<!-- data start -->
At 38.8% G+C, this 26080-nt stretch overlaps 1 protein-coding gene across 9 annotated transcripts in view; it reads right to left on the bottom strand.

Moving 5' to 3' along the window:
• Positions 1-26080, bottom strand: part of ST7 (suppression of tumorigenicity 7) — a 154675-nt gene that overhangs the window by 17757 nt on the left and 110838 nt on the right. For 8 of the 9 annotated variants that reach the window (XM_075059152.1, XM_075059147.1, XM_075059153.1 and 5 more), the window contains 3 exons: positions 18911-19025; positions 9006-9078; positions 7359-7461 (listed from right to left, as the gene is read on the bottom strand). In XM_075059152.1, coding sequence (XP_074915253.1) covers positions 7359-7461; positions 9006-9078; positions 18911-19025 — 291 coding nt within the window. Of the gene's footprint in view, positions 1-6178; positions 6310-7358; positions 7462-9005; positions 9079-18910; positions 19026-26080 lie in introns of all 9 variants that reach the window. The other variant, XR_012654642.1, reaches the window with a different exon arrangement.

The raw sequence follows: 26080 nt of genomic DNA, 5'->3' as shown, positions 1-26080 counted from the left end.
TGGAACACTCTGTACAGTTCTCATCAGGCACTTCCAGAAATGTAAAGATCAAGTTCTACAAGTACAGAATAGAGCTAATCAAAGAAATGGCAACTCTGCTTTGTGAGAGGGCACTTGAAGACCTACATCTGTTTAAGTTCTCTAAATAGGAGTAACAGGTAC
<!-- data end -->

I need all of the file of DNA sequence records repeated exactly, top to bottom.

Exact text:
At 38.8% G+C, this 26080-nt stretch overlaps 1 protein-coding gene across 9 annotated transcripts in view; it reads right to left on the bottom strand.

Moving 5' to 3' along the window:
• Positions 1-26080, bottom strand: part of ST7 (suppression of tumorigenicity 7) — a 154675-nt gene that overhangs the window by 17757 nt on the left and 110838 nt on the right. For 8 of the 9 annotated variants that reach the window (XM_075059152.1, XM_075059147.1, XM_075059153.1 and 5 more), the window contains 3 exons: positions 18911-19025; positions 9006-9078; positions 7359-7461 (listed from right to left, as the gene is read on the bottom strand). In XM_075059152.1, coding sequence (XP_074915253.1) covers positions 7359-7461; positions 9006-9078; positions 18911-19025 — 291 coding nt within the window. Of the gene's footprint in view, positions 1-6178; positions 6310-7358; positions 7462-9005; positions 9079-18910; positions 19026-26080 lie in introns of all 9 variants that reach the window. The other variant, XR_012654642.1, reaches the window with a different exon arrangement.

The raw sequence follows: 26080 nt of genomic DNA, 5'->3' as shown, positions 1-26080 counted from the left end.
TGGAACACTCTGTACAGTTCTCATCAGGCACTTCCAGAAATGTAAAGATCAAGTTCTACAAGTACAGAATAGAGCTAATCAAAGAAATGGCAACTCTGCTTTGTGAGAGGGCACTTGAAGACCTACATCTGTTTAAGTTCTCTAAATAGGAGTAACAGGTAC